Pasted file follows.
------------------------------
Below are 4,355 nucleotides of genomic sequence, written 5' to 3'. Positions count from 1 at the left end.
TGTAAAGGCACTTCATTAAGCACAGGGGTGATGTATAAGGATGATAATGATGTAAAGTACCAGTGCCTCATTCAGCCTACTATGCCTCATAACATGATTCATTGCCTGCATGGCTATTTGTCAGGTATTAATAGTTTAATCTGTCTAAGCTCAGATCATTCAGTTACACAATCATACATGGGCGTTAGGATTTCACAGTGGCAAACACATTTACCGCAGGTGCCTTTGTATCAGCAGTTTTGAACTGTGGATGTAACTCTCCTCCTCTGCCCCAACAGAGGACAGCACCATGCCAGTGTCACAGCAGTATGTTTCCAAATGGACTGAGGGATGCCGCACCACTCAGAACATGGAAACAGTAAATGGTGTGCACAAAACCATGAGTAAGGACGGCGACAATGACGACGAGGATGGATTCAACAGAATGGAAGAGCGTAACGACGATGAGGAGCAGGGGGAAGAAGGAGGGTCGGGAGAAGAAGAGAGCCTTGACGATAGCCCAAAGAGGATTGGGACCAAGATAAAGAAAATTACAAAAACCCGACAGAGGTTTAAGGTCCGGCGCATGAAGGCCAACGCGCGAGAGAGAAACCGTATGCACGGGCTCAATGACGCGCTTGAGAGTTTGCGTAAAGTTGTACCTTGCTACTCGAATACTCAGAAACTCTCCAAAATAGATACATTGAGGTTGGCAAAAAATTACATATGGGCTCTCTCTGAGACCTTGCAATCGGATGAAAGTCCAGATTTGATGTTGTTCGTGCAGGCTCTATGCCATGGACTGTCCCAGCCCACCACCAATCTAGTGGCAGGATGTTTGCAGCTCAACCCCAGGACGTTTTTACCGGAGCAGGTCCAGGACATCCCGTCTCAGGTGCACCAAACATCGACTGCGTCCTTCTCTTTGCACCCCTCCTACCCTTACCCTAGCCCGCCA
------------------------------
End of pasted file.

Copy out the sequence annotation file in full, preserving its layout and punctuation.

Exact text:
Below are 4,355 nucleotides of genomic sequence, written 5' to 3'. Positions count from 1 at the left end.
TGTAAAGGCACTTCATTAAGCACAGGGGTGATGTATAAGGATGATAATGATGTAAAGTACCAGTGCCTCATTCAGCCTACTATGCCTCATAACATGATTCATTGCCTGCATGGCTATTTGTCAGGTATTAATAGTTTAATCTGTCTAAGCTCAGATCATTCAGTTACACAATCATACATGGGCGTTAGGATTTCACAGTGGCAAACACATTTACCGCAGGTGCCTTTGTATCAGCAGTTTTGAACTGTGGATGTAACTCTCCTCCTCTGCCCCAACAGAGGACAGCACCATGCCAGTGTCACAGCAGTATGTTTCCAAATGGACTGAGGGATGCCGCACCACTCAGAACATGGAAACAGTAAATGGTGTGCACAAAACCATGAGTAAGGACGGCGACAATGACGACGAGGATGGATTCAACAGAATGGAAGAGCGTAACGACGATGAGGAGCAGGGGGAAGAAGGAGGGTCGGGAGAAGAAGAGAGCCTTGACGATAGCCCAAAGAGGATTGGGACCAAGATAAAGAAAATTACAAAAACCCGACAGAGGTTTAAGGTCCGGCGCATGAAGGCCAACGCGCGAGAGAGAAACCGTATGCACGGGCTCAATGACGCGCTTGAGAGTTTGCGTAAAGTTGTACCTTGCTACTCGAATACTCAGAAACTCTCCAAAATAGATACATTGAGGTTGGCAAAAAATTACATATGGGCTCTCTCTGAGACCTTGCAATCGGATGAAAGTCCAGATTTGATGTTGTTCGTGCAGGCTCTATGCCATGGACTGTCCCAGCCCACCACCAATCTAGTGGCAGGATGTTTGCAGCTCAACCCCAGGACGTTTTTACCGGAGCAGGTCCAGGACATCCCGTCTCAGGTGCACCAAACATCGACTGCGTCCTTCTCTTTGCACCCCTCCTACCCTTACCCTAGCCCGCCA